We stopped.  Above, on the right, the cliff towered fifty feet or more, on the left we looked down into the valley.  There was no protection, the road simply crumbled over the edge and dropped perfectly sheer into the valley.  What an adventure in a mist!  Farther down a gate appeared, then the two or three houses of Ty-nant, and we came along a sunken, winding lane, with the high banks ablaze with flowers, and the still, close atmosphere heavy with their scent.  The view opened out later from the edge of Bala lake to an extraordinary jumble of mountains terminating in the rocky Cader ridge to the west, and the fine rock peak of Rhobell Fawr, and the sharp hump of Arenig farther north.

Some time later we reached the shore of Bala Lake, keeping to the south side.  It is the largest sheet of water that Ben has seen – and is the largest natural lake in Wales, being eleven miles in circumference.  (Lake Vyrnwy, the property of Liverpool Corporation Waterworks is the largest, but is artificial).  Flies again were in much evidence, and once more my eyes suffered.  With grand sunset views over the Arenigs, we reached Bala Bridge, where is a fine full-length view of the lake (Llyn Tegid), then entered Bala, just in time to get some cigarettes (9.20pm).  We had a confab as to whether we should carry on or not, and scanned the CTC handbook but as there was nothing short of Cynwyd, ten miles away, we decided to pack up, and repaired to the Bull Bach where I had been before, receiving an immediate welcome.  We met a couple of motorists (man and fiancée) who were on holiday.  He was a humorist of the first water, a fine, interesting talker, and so was his girl.  Of course we had the usual red rear light argument, but no malice was shown, and we got on together fine.  We talked on many subjects from hills to Socialism – I learned that he was a Labour Agent for the Middlewich Parliamentary Division of Cheshire.  I told them of Llanberis Pass and Nant Ffrancon and Idwal and Twll Ddu – and then I heard that she had been brought up at Bethesda!  I shut up then!  It was well after 11pm when we ‘chucked the guff’ and went to bed – the last night away on our wonderful little tourlet, dreaming of the Mawddach, Tal-y-llyn, Cold Door Pass and the latest thrill, Bwlch-y-Groes.             60 miles

Wednesday, 1 July 1925 Llanberis to Dolgellau

Post:      Charlie’s arising today was a direct result of the length of yesterday, of that there can be no doubt.  I have to say that the ride today goes through some of the most dramatic and incredibly beautiful scenery in North Wales.  His holiday may well have been on a slender budget, but my goodness the route was well chosen.  And he doesn’t get off lightly, several people who are known to him and hail from Bolton catch up with him !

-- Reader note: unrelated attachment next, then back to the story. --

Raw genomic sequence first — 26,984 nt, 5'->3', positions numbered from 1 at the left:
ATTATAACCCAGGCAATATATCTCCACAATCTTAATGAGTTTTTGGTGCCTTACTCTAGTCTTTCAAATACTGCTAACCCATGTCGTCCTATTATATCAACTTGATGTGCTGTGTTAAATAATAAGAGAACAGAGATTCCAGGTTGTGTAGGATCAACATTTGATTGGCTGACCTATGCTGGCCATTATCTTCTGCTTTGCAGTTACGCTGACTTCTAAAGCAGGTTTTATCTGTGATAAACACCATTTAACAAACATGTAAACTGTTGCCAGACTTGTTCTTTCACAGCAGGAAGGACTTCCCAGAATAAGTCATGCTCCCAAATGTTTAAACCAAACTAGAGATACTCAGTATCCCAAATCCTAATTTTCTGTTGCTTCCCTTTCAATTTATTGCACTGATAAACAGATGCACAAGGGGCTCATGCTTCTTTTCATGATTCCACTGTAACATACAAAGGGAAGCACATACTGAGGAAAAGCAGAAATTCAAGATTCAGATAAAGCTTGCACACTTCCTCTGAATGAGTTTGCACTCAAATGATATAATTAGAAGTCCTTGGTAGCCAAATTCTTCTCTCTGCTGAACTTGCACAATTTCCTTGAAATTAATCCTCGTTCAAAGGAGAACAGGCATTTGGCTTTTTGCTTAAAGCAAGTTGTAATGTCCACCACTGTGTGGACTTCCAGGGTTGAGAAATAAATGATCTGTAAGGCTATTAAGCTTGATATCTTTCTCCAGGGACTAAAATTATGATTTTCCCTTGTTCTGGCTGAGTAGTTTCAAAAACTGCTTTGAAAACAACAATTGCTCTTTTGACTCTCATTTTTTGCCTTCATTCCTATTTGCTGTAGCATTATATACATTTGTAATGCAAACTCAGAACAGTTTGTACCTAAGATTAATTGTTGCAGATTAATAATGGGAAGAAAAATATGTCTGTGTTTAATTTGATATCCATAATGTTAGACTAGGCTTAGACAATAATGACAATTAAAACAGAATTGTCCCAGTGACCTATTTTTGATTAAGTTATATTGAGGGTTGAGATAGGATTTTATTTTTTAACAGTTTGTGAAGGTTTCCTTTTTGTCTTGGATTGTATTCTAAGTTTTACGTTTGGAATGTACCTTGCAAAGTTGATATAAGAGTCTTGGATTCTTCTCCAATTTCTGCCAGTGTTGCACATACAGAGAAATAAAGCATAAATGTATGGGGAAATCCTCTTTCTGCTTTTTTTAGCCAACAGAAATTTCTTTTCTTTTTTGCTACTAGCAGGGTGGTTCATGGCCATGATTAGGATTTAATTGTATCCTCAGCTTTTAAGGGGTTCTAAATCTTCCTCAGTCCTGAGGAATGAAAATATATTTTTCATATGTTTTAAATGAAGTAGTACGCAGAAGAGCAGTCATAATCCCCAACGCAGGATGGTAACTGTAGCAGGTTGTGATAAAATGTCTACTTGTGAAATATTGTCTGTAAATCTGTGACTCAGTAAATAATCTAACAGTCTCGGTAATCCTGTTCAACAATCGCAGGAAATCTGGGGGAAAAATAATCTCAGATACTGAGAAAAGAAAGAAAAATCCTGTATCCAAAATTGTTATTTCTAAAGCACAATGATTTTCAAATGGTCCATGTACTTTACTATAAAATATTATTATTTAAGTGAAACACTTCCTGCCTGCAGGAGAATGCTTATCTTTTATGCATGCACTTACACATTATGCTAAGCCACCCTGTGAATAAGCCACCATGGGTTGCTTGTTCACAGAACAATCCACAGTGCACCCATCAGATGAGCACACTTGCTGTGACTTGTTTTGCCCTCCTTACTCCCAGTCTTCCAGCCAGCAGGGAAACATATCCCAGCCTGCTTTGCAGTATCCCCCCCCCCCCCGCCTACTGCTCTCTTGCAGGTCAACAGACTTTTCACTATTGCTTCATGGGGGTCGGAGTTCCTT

Wednesday, July 1                  Llanberis, Aberglaslyn and Dolgellau

           It was a glorious morning with the sunlight streaking the straits and warming the rolling land of Anglesey when we awoke.  We had ordered breakfast for 7.30, it was now 8.30, and the meal was waiting for us.  When we asked for the bill, Mrs Perry asked us if 5/- was too much.  Gramercy!  It goes cheaper!  After a little study, we discovered a route to Llanberis which cut Caernarfon out.  Both the road from here to that town, and from there almost to Llanberis are not blessed with scenery, and Caernarfon itself is a dirty, disappointing town (although I’ll allow that the castle is worth a visit), so we welcomed the byways.  And they proved well worthwhile.

As soon as we left Sea View Terrace we came in view of a noble array of peaks – Snowdonia, a jumbled mass of towering crags, with the gap of Llanberis dividing them from the rough group between the two passes.  Farther southwest, the lesser, but very imposing isolated peaks of Y Garn and Carnedd Goch (not to be confused with those about Llyn Ogwen) stood in rugged silhouette, a clean-cut skyline.  The lanes we traversed were scented with woodbine and wild rose, the fields yielding an odour of new mown hay.  Winding and undulating, we came to Bethel, a quiet, stone built place, and then rapidly nearing the rugged contours, we turned at Pen-isar-waen, crossed the river Seiont and the railway, and joined the main road between Caernarfon and Llanberis.  At Cwm-y-glo – ‘The Hollow of Coal’, we reached the shores of Llyn Padarn, and thence our road lay by the shore of the lake, a fascinating, devious road, by banks of coloured rock, with pleasant woods and tinkling rills to keep us interested.